Customers who want to opt out of AEP-PSOʼs smart-meter installation will be able to do so — but it comes with a price tag that may seem hefty to some. So far, about 700 customers have informed the electricity provider that they do not want the meters. AEP-PSO already has filed a request with the Oklahoma Corporation Commission on how to fund exceptions to the rollout, and soon will be sending those customers a letter informing them of likely extra charges.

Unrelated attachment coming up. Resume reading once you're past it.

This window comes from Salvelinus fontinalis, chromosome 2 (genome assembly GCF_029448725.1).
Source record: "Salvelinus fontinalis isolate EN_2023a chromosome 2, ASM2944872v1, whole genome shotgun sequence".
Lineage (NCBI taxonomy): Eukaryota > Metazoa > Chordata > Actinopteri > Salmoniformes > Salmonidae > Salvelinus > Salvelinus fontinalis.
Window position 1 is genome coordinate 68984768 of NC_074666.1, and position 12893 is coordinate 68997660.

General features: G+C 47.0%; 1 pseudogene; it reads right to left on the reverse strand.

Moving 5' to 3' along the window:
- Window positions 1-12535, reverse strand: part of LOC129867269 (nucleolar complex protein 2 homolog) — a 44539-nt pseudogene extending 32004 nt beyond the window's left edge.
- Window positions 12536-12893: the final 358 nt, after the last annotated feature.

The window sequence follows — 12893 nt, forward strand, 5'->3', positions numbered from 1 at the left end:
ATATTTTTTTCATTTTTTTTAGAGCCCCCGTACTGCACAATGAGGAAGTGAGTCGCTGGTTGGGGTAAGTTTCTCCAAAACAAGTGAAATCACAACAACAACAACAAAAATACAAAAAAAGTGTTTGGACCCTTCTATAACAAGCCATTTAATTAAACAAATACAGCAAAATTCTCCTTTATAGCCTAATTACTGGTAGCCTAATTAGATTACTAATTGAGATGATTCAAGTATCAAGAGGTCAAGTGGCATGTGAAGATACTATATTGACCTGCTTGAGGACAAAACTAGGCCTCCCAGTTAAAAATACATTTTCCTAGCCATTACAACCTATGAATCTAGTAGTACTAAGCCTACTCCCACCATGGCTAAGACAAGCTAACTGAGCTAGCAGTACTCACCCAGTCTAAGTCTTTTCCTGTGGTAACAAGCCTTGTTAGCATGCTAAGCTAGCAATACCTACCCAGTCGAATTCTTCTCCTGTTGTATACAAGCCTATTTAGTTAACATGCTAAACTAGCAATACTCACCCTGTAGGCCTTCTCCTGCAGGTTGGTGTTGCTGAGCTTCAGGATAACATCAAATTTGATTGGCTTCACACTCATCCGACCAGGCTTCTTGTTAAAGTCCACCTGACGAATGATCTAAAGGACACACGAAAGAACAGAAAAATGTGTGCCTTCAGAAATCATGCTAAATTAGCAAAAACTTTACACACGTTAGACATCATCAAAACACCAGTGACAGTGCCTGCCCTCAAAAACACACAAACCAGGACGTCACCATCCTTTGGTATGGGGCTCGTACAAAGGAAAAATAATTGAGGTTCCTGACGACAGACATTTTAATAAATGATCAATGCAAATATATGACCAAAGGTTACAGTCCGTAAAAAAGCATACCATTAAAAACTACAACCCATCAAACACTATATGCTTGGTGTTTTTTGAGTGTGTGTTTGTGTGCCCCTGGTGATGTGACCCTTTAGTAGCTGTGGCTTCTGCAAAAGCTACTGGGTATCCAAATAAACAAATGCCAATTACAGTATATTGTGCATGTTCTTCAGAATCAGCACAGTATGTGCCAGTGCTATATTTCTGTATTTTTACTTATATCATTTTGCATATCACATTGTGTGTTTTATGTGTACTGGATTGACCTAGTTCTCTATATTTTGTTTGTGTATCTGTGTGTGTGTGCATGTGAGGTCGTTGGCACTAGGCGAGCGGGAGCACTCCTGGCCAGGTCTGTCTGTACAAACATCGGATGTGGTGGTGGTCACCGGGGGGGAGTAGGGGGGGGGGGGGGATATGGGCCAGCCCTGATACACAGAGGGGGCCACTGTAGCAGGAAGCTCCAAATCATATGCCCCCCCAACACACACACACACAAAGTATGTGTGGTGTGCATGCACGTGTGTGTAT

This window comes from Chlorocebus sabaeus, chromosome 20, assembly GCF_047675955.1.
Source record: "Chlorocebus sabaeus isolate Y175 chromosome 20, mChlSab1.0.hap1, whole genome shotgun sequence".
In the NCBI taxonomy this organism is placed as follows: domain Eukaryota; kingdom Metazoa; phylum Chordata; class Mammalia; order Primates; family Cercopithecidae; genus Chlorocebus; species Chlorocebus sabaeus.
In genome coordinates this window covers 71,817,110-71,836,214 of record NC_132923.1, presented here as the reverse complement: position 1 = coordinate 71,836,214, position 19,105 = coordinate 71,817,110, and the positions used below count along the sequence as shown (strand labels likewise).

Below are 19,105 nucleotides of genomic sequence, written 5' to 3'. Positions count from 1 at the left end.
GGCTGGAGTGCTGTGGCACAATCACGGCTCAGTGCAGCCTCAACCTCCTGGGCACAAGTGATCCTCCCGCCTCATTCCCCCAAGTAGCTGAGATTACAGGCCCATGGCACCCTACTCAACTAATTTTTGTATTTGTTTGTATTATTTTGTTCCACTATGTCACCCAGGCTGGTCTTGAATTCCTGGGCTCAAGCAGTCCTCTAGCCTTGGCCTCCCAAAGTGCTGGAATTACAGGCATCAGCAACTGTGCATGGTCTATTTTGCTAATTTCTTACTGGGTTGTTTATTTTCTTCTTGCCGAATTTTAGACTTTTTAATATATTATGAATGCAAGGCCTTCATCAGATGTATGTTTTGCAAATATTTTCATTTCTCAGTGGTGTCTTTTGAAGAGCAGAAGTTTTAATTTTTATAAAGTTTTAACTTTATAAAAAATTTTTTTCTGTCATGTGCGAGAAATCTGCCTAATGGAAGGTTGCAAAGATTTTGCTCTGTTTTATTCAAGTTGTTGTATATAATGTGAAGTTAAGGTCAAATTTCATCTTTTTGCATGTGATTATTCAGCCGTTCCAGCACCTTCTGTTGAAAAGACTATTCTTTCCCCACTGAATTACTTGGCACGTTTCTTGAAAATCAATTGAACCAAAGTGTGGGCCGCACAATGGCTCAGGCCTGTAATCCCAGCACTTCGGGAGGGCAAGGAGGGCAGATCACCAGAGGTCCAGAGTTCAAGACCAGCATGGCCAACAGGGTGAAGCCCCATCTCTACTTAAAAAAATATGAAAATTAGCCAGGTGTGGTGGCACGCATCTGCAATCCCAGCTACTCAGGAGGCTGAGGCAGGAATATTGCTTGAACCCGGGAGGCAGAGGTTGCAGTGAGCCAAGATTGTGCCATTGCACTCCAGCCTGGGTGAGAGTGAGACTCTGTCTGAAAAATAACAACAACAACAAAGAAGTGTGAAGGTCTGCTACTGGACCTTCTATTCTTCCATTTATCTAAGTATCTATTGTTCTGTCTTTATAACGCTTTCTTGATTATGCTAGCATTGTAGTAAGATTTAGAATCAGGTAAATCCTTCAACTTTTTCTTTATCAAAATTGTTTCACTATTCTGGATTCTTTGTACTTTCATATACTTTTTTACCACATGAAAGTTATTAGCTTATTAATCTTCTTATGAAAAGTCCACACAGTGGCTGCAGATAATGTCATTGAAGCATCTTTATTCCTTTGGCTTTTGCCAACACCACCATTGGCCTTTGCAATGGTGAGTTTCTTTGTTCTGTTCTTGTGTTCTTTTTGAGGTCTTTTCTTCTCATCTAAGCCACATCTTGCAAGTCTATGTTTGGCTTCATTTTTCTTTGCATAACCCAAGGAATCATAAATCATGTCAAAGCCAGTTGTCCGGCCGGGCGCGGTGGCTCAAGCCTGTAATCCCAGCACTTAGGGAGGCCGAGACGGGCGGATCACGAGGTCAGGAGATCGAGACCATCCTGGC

Those costs would cover the expense of replacing the meter and paying for a reader to drive out to those isolated homes, Whiteford noted. "All of those things go into that," he said of the reasons for the additional costs.A percentage of AEP-PSOʼs customers have objected to the smart-meter installation, which so far has reached 200,000 customers or nearly 40 percent of the utilityʼs system. Smart meters are digital devices which can communicate with AEP-PSOʼs computer system to constantly record usage and other factors.Opponents bring up several objections, from worries about information hacking of the wireless systems to health concerns about radiation emissions. Owasso resident Joe Esposito has been a longtime foe of the smart meters for the second reason.And Wednesday Esposito said he is not reassured by AEP-PSOʼs opt-out plan. "Itʼs not going to do anybody any good," he said. "Iʼm not talking about opt outs (by individuals); youʼre going to be radiated from nine of your neighbors." Esposito said numerous studies — both individual and governmental — warning of the radiation danger from the smart-meter signals. AEP-PSO cited other reports indicating the radiation is of such a low level as to not be harmful.Esposito said that AEP-PSO is not informing people about the real concerns. He also criticized the utility, saying it did not originally let customers know that they could opt out of the smart meter installation. "Theyʼve been slamming meters on as fast as they can," Esposito said.AEP-PSO began its system-wide rollout during late 2014 in southeastern Oklahoma. The installations started in the Tulsa district earlier this year and will extend to other sections by 2016. Utility spokesman Whiteford said the opt-outs are being handled several ways:AEP-PSO will not put a smart meter on those sites which opt out and eventually will replace the old analog meter with a non-communicating digital meter. "Itʼs a smart meter with the radio turned off," he said. AEP-PSO is hoping to get a ruling from OCC on the opt-out and costs by late summer, Whiteford added. The Corporation Commission previously approved a billing increase of about $3.11 per month per customer for the smart-meter installation.That decision came relatively late: in fact, close to six months after AEP-PSO already had started charging for the installation costs. The utility could do that because the commission did not rule within 180 days of the original filing. Whiteford does not anticipate the opt-out case taking so long. "Itʼs not like a rate case," he said. "Itʼs a pretty narrow thing."Even though 700 customers already have asked for opt-outs, previous studies indicate that the number could go much lower once they realize there is a cost associated with it. Whiteford said that a similar plan in Texas yielded only 100 or so customers opting-out once they had to pay for it.Sean Voskuhl, state director for retiree advocate AARP Oklahoma, warned that the "devil is in the details" on the opt-out. "If the costs are too prohibitive then consumers will not be able to afford to opt out," Voskuhl said in a emailed response to the Tulsa World. "I think an argument could be made that there shouldnʼt be any costs associated with opting out since PSO is already recovering costs from customers for smart meters and they will continually employ meter readers."